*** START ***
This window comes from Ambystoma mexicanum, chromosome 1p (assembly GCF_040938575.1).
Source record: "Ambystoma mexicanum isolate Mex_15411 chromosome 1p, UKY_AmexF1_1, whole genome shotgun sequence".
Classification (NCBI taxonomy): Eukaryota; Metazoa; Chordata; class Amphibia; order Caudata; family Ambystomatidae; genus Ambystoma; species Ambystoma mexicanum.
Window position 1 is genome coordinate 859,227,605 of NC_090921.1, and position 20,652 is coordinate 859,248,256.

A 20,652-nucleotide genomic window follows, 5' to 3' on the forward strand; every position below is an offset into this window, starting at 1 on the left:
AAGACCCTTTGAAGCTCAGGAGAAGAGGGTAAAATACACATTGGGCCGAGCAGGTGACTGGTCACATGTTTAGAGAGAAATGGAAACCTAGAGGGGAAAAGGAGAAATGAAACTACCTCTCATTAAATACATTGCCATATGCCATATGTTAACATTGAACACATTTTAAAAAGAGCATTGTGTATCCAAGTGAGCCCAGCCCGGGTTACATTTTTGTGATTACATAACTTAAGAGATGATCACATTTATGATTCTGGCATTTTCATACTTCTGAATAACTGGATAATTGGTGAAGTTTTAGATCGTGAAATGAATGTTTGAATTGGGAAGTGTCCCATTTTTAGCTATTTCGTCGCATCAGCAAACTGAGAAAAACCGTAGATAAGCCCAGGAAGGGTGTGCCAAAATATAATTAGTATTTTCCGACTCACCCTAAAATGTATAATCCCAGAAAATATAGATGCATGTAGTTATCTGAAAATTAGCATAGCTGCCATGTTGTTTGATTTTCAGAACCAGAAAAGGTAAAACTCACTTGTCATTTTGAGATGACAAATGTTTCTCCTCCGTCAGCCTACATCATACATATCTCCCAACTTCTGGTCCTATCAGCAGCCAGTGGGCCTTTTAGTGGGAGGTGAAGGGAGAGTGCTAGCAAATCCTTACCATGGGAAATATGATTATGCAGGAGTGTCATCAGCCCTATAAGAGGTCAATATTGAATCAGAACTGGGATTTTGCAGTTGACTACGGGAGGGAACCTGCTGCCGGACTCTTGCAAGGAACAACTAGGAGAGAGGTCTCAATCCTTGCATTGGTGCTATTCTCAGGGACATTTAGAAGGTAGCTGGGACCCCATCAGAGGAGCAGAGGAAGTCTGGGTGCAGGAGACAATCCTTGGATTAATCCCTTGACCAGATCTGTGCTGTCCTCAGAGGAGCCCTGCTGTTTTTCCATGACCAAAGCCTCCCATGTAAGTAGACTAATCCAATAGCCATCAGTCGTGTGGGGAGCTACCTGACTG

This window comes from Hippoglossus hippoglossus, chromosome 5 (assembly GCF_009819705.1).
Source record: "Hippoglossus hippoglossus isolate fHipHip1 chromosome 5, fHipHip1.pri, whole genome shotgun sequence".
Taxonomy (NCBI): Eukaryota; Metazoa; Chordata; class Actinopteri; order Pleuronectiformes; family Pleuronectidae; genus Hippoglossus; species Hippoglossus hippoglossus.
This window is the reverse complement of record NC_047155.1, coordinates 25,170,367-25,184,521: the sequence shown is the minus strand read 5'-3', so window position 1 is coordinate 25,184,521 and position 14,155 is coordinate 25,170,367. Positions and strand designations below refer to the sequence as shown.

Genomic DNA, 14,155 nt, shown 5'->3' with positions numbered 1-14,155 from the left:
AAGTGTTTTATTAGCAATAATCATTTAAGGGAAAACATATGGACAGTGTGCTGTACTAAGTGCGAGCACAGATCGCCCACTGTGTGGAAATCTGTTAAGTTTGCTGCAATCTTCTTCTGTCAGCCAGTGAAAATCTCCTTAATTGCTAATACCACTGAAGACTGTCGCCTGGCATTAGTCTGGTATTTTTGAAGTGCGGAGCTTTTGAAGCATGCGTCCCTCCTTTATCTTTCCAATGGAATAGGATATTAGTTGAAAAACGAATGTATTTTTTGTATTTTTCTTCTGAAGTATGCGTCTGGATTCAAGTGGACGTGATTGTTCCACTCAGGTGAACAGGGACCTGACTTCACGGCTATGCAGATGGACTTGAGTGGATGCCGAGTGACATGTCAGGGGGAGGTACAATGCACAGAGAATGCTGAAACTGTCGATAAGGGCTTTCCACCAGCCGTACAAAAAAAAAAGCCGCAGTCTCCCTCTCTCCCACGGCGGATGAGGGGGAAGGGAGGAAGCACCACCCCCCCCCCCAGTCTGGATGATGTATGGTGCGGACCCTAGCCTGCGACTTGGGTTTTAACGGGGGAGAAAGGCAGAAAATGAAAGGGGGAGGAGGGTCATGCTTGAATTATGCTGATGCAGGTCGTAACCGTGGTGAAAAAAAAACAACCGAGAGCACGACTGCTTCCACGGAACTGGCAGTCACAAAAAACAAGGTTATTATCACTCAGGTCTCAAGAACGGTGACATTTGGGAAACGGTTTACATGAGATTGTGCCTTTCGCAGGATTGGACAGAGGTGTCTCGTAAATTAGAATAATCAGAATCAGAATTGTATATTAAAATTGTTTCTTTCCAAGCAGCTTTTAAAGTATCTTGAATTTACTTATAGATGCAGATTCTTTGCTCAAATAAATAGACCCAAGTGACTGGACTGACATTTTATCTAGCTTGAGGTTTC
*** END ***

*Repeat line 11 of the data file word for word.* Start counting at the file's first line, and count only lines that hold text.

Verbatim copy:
Genomic DNA, 14,155 nt, shown 5'->3' with positions numbered 1-14,155 from the left: